Calonarang Story: Balinese painting E74214

Revenge, witchcraft and death

Balinese painting E74214A

Emma Furno © Australian Museum

The Calonarang stories are set during the reign of the East Javanese King Erlangga in the 11th century. The stories are about a woman called Calonarang who was rejected (or widowed) by her husband and exiled to live in the forest. Her beautiful daughter, Ratna Manggali, was married to a prince of king Erlangga’s court. However her mother’s reputation as a witch leads the king to send Ratna Manggali back home. Angry about her fate, Calonarang uses supernatural powers to wreak sickness and destruction on the kingdom.

This painting 'reads' from right to left and begins with a scene in which Ratna Manggali is returned to her mother by a courtier and two attendants of Erlangga’s court. Calonarang is shown as an old woman with supernatural power, but nothing indicates her being evil.

The second scene shows the effect of Calonarang’s anger with King Erlangga’s rejection of her daughter. A whole band of sinister characters are mobilised to spread death and sickness throughout the land. There are female sorcerers Leyak with fire coming from their joints and tongues; monkeys, an owl and a male evil creature with a long tongue and fangs, but no fire. To the right are shown family rituals of farewell to corpses wrapped in cloth. One of the mourners is shown seized with sudden vomiting, perhaps a symbol of cholera. Bodies wrapped in white cloth are carried to the cemetery on biers. One peasant carries a multi-pronged hoe to dig the graves. The cemetery is indicated by bones lying about and by the tree, which has a snake at its roots and from which a male witch is shown frightening a peasant.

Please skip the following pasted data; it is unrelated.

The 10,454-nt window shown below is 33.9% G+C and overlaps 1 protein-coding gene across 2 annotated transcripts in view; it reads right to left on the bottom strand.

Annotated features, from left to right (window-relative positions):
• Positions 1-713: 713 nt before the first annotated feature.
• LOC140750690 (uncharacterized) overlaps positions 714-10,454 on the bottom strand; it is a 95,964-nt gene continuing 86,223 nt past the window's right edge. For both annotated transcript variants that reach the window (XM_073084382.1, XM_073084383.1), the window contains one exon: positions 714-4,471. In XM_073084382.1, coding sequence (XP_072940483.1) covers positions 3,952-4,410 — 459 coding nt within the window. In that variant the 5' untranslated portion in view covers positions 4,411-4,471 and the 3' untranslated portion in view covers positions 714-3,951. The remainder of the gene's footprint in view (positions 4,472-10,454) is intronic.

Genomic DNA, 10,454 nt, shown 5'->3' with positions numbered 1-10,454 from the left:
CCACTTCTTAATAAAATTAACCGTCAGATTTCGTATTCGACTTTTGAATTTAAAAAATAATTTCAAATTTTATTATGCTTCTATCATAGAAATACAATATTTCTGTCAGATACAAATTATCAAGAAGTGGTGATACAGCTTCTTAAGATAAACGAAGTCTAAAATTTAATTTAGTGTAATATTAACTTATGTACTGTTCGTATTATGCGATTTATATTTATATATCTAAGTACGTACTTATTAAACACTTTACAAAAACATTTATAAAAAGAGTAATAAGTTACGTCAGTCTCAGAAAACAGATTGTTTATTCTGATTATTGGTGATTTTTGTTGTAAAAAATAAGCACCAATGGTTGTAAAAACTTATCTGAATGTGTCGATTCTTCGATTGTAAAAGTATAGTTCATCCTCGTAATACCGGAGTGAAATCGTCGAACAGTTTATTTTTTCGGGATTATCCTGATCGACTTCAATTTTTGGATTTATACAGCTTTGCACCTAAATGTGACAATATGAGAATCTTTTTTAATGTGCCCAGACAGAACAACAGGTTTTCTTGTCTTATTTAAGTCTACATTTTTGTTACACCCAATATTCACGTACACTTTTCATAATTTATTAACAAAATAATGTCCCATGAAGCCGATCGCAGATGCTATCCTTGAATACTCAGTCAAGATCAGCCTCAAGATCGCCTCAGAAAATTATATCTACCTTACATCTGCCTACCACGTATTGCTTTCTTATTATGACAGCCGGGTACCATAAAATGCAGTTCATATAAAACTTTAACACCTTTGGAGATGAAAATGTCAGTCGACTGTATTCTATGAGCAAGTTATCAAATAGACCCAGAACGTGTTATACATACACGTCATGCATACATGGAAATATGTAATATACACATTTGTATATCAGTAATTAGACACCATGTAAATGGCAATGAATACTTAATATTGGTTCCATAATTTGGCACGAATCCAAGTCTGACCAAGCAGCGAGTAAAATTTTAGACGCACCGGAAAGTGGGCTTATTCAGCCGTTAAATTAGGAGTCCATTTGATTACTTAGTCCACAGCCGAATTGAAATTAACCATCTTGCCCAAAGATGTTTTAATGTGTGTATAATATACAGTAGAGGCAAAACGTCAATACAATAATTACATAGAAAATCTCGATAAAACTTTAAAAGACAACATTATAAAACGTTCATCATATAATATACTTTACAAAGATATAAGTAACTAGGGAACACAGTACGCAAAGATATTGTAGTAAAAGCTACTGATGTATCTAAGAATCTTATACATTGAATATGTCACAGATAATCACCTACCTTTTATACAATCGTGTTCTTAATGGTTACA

In the third scene, King Erlangga orders one of his ministers to kill Calonarang. In the following scene four, they are joined by a servant and can be seen drawing their daggers kris, presumably as they approach the house of Calonarang.

The fifth scene has two parts: on the left the Minister and his party attack Calonarang, who is asleep without her headdress and with hair loose, in a pavilion within her house. In the right section Calonarang has transformed herself into the invulnerable witch Rangda. She is shown incinerating the minister, while his followers are dismayed and prepare to flee. Some versions of the story suggest that Calonarang was actually killed while still asleep and only then assumed her magical form and retaliated.

In the final scene, the triumph of Rangda is celebrated by her seven chief assistants. They dance over a corpse, a bier, and other signs of continued death and destruction. Each of these witches has an individual name and the artist has distinguished them by giving them individual physical characteristics. One of them, on the far right, has the pig-snout nose. However, in general they all show the Balinese conception of female witches, with many sharp teeth, tusks growing through their cheeks, long fiery tongues and fire bursting from their heads and joints.

The painting has been cut roughly at the left side, and it is possible that some of the cut off fragments were used to repair small holes and tears in the cloth.

The Calonarang story is also depicted in paintings E074213 and E074260

Explanation:

An ider-ider painting in Bali is designed to be hung under the eaves of a pavilion in a palace temple. It is wrapped around the outside of the pavilion and the story is normally presented in a series of scenes from left to right. Scenes may be presented in the reverse order when the painting is used for rituals associated with death, or when hung in a Pura Dalem, death temple. In this painting scens are in reversed order as deth is one of its subjects.


 


Dr Stan Florek , Database Manager
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